Gerard O'Regan: 'May, the vicar's daughter, has a conscience but the State cannot rely on it'
WELL, she did the dirty on us, when push came to shove. That's what happens when political survival is at stake.
But could it be the vicar's daughter just might be suffering from the teeniest bit of conscience? Somewhere in the recesses, she knows she is pivotal by way of preventing murder and mayhem returning to Ireland.
Theresa May will try to convince herself she did her damnedest to do right by us. But no matter how she wriggles, an amalgam of Tory extremists and DUP hardliners has her snookered. We hear their collective bluff and bluster, and a near crazed desire to depart the EU, cutting as many ties as possible. The Irish peace process, in this unsavoury mix, matters not a whit.
Please sign in or register with Independent.ie for free access to this article.
After all, May had returned from Brussels, with the backstop idea signed, sealed, delivered. She assured all and sundry this was indeed a fair deal for everybody. But the naysayers find moderation impossible; they scuppered her best laid plans.
Her options narrowed one by one. She could, of course, do the unthinkable. Go for a middle ground exit arrangement and keep the UK in the EU customs union. That would get most of the Labour Party, plus Liberal Democrats, and the Scottish National Party on board.
But she is a Conservative politician above all else. She would not risk splitting her tribe. Despite that hectoring high moral tone, this is where her gut loyalties lie.
So she did a deal with those who abhor the middle way. And in the process she accepted the Good Friday Agreement would just have to take its chances in the whirlwind of an unknown and risk-laden future.
May is aware of exactly what she is doing. But she may not be without some conscience. Welching on her word on the grounds of grotty political expediency may just provoke a dark thought or two in the wee small hours.
In her heart of hearts, she knows she is blustering a lot of old nonsense when it comes to some of the madcap alternatives to the backstop. And she also realises history will judge her without mercy if she is seen as the person primarily responsible for putting the peace process, wrought in blood and agony, at risk.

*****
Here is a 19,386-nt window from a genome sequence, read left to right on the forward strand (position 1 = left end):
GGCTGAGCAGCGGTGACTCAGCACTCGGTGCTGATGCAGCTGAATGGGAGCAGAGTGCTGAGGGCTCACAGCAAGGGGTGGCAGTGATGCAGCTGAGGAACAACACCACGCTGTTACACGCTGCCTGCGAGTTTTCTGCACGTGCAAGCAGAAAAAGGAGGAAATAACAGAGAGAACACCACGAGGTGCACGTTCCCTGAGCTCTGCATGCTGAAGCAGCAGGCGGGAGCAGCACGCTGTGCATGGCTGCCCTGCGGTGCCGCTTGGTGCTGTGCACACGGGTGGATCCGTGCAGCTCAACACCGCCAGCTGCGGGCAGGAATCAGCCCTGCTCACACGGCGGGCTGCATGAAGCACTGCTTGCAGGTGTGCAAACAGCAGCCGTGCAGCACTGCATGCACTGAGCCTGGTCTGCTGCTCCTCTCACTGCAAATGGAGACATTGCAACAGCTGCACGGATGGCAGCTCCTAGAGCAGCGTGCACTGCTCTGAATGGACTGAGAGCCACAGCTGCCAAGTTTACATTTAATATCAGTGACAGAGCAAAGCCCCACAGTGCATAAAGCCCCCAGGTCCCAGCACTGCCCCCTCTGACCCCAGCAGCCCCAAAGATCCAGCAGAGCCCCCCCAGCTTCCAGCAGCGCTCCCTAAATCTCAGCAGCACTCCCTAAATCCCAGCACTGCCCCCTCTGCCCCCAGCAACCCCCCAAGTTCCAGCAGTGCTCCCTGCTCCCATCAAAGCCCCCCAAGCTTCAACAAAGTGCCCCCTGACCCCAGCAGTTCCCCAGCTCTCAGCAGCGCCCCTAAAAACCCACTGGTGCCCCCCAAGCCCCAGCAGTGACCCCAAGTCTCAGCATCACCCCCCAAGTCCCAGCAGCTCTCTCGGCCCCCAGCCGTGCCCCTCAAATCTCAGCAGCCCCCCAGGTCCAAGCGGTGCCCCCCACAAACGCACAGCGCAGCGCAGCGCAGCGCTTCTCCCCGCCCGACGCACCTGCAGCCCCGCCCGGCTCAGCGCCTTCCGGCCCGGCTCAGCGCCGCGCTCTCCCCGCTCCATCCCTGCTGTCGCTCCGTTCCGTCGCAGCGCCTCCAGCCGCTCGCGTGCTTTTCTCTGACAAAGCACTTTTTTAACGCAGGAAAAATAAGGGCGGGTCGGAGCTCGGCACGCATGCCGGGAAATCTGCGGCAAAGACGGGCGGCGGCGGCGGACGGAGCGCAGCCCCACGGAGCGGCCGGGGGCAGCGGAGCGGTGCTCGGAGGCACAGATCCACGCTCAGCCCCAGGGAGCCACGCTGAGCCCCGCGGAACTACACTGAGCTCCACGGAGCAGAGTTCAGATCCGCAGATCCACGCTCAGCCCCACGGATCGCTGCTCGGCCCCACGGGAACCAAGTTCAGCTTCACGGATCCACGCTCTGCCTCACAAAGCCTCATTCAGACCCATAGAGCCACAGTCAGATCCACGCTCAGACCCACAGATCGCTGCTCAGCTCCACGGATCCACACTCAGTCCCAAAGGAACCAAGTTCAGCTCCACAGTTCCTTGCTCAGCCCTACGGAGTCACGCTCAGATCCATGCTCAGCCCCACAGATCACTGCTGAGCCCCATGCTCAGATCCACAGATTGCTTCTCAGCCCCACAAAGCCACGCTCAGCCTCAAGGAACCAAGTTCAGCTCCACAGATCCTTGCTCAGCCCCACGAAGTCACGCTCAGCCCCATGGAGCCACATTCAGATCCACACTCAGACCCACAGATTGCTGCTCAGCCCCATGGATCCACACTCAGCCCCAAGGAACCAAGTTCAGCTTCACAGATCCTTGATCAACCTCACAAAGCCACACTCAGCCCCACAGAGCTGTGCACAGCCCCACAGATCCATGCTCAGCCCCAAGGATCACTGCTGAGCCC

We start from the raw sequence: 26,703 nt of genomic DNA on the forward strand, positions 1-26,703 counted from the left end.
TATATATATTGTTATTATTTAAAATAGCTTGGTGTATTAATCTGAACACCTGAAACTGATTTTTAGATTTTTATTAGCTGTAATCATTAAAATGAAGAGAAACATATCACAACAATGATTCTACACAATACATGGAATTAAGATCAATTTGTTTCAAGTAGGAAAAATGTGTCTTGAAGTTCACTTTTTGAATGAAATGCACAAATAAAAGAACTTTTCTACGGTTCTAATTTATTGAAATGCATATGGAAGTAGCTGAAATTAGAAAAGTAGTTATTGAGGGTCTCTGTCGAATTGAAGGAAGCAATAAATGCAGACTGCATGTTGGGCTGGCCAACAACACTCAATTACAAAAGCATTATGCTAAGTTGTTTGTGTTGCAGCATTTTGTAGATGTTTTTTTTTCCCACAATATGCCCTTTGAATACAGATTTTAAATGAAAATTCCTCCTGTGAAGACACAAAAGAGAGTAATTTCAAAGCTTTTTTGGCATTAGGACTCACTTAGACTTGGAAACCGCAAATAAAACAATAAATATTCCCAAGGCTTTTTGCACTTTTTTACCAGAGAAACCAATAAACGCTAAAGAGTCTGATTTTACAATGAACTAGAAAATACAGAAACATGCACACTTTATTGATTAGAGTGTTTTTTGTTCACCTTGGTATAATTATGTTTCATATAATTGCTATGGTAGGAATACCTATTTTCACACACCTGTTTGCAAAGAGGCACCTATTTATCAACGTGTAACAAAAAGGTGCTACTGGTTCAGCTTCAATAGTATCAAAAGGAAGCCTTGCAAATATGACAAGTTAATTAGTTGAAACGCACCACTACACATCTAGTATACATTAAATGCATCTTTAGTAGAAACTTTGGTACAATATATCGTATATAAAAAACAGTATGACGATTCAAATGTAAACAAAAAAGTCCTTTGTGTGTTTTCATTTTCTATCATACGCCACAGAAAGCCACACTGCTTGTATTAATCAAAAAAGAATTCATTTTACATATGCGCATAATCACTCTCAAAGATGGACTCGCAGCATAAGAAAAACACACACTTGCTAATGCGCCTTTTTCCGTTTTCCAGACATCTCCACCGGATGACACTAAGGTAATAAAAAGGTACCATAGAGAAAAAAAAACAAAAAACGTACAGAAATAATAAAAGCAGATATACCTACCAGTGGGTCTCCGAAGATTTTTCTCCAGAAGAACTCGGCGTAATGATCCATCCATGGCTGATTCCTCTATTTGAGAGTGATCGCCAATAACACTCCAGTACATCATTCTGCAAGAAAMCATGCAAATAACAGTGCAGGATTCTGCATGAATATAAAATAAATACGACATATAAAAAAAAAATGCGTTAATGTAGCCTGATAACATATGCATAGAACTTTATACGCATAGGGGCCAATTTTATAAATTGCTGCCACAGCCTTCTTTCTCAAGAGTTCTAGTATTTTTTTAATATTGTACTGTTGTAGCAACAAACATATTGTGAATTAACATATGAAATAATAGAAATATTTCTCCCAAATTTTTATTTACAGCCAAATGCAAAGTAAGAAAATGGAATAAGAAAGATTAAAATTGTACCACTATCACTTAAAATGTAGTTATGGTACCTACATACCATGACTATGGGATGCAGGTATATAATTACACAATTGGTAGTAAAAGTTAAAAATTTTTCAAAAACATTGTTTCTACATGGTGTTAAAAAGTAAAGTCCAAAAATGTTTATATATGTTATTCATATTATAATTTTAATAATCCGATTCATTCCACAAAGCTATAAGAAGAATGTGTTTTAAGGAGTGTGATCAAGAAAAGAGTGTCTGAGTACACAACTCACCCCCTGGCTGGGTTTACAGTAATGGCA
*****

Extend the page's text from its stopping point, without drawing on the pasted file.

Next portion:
Given our all-too-recent tragic history, May surely accepts in the "deep heart's core" playing such politics with the future of these islands carries some moral responsibility to do the right thing?
A fascinating aside in the fractious Westminster argy-bargy this week showed Scottish National Party MP Ian Blackford speak passionately about her cavalier approach to the Good Friday Agreement and the peace process.
It was ironic it was left to a politician who represents the far away and visually enchanting Scottish constituency of Ross, Skye and Lochaber to put Ireland's case in the Commons.
His remarks, coupled with cautionary comments from South Down unionist MP Sylvia Herman, provided some badly needed balance, by way of exposing the risk of violence along the Border. But Blackford's deeply felt charges just might have touched something in the consciousness of the prime minister. They obviously niggled at her overnight.
The following day, of her own volition, she said she wished to rebut his charges in the strongest fashion. Her voice rising, she insisted she was absolutely committed to the Good Friday Agreement and all it stands for. But given the political cavern she wilfully dug for herself, her words sounded hollow and self-serving.
It seemed as if she was having a kind of internalised argument - desperately trying to convince herself of the righteousness of her actions. It could be she is adept at self-delusion. But at that moment she had all the aura of the grubby politician, willing to sell her soul to stay in power.
The religious influence of her formative years may well force Theresa May to wrestle with her conscience. But we now know if necessary she will sell out Ireland.
However, come the cliff edge at 11pm on March 29, she may yet be forced to abandon her fair-weather hardliners in a last ditch bid to leave the EU with a deal.
But the Irish Government can't take any chances. This is the season for looking after number one.